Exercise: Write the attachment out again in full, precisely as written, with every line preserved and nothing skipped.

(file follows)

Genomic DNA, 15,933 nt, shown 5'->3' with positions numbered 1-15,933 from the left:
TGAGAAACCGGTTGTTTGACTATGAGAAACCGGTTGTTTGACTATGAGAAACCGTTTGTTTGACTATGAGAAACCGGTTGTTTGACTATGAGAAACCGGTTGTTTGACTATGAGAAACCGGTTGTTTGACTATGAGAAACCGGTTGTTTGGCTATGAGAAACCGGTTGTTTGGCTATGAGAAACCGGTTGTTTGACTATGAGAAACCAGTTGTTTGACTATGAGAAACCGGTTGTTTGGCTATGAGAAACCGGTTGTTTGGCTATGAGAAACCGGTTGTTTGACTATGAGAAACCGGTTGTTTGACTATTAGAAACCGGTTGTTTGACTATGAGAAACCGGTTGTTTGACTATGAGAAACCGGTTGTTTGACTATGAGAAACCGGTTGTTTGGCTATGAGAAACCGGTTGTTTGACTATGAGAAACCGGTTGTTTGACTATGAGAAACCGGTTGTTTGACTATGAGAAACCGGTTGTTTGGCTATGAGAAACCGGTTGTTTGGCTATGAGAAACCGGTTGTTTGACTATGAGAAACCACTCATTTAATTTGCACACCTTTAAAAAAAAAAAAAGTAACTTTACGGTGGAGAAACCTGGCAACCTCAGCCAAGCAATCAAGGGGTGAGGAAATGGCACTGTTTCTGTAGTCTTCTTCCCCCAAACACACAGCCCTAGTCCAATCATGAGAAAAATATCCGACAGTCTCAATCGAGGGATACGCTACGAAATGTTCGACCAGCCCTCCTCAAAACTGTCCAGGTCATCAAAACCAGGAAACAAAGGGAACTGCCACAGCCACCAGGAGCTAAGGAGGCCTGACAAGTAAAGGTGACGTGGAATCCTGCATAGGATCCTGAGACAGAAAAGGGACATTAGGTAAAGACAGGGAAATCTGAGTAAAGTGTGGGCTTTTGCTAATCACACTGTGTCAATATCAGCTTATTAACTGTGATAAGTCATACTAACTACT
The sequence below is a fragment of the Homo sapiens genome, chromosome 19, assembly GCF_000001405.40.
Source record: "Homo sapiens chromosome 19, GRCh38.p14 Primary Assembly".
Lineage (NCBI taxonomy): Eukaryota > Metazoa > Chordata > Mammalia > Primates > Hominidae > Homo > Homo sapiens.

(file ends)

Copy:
Genomic DNA, 15,933 nt, shown 5'->3' with positions numbered 1-15,933 from the left:
TGAGAAACCGGTTGTTTGACTATGAGAAACCGGTTGTTTGACTATGAGAAACCGTTTGTTTGACTATGAGAAACCGGTTGTTTGACTATGAGAAACCGGTTGTTTGACTATGAGAAACCGGTTGTTTGACTATGAGAAACCGGTTGTTTGGCTATGAGAAACCGGTTGTTTGGCTATGAGAAACCGGTTGTTTGACTATGAGAAACCAGTTGTTTGACTATGAGAAACCGGTTGTTTGGCTATGAGAAACCGGTTGTTTGGCTATGAGAAACCGGTTGTTTGACTATGAGAAACCGGTTGTTTGACTATTAGAAACCGGTTGTTTGACTATGAGAAACCGGTTGTTTGACTATGAGAAACCGGTTGTTTGACTATGAGAAACCGGTTGTTTGGCTATGAGAAACCGGTTGTTTGACTATGAGAAACCGGTTGTTTGACTATGAGAAACCGGTTGTTTGACTATGAGAAACCGGTTGTTTGGCTATGAGAAACCGGTTGTTTGGCTATGAGAAACCGGTTGTTTGACTATGAGAAACCACTCATTTAATTTGCACACCTTTAAAAAAAAAAAAAGTAACTTTACGGTGGAGAAACCTGGCAACCTCAGCCAAGCAATCAAGGGGTGAGGAAATGGCACTGTTTCTGTAGTCTTCTTCCCCCAAACACACAGCCCTAGTCCAATCATGAGAAAAATATCCGACAGTCTCAATCGAGGGATACGCTACGAAATGTTCGACCAGCCCTCCTCAAAACTGTCCAGGTCATCAAAACCAGGAAACAAAGGGAACTGCCACAGCCACCAGGAGCTAAGGAGGCCTGACAAGTAAAGGTGACGTGGAATCCTGCATAGGATCCTGAGACAGAAAAGGGACATTAGGTAAAGACAGGGAAATCTGAGTAAAGTGTGGGCTTTTGCTAATCACACTGTGTCAATATCAGCTTATTAACTGTGATAAGTCATACTAACTACT
The sequence below is a fragment of the Homo sapiens genome, chromosome 19, assembly GCF_000001405.40.
Source record: "Homo sapiens chromosome 19, GRCh38.p14 Primary Assembly".
Lineage (NCBI taxonomy): Eukaryota > Metazoa > Chordata > Mammalia > Primates > Hominidae > Homo > Homo sapiens.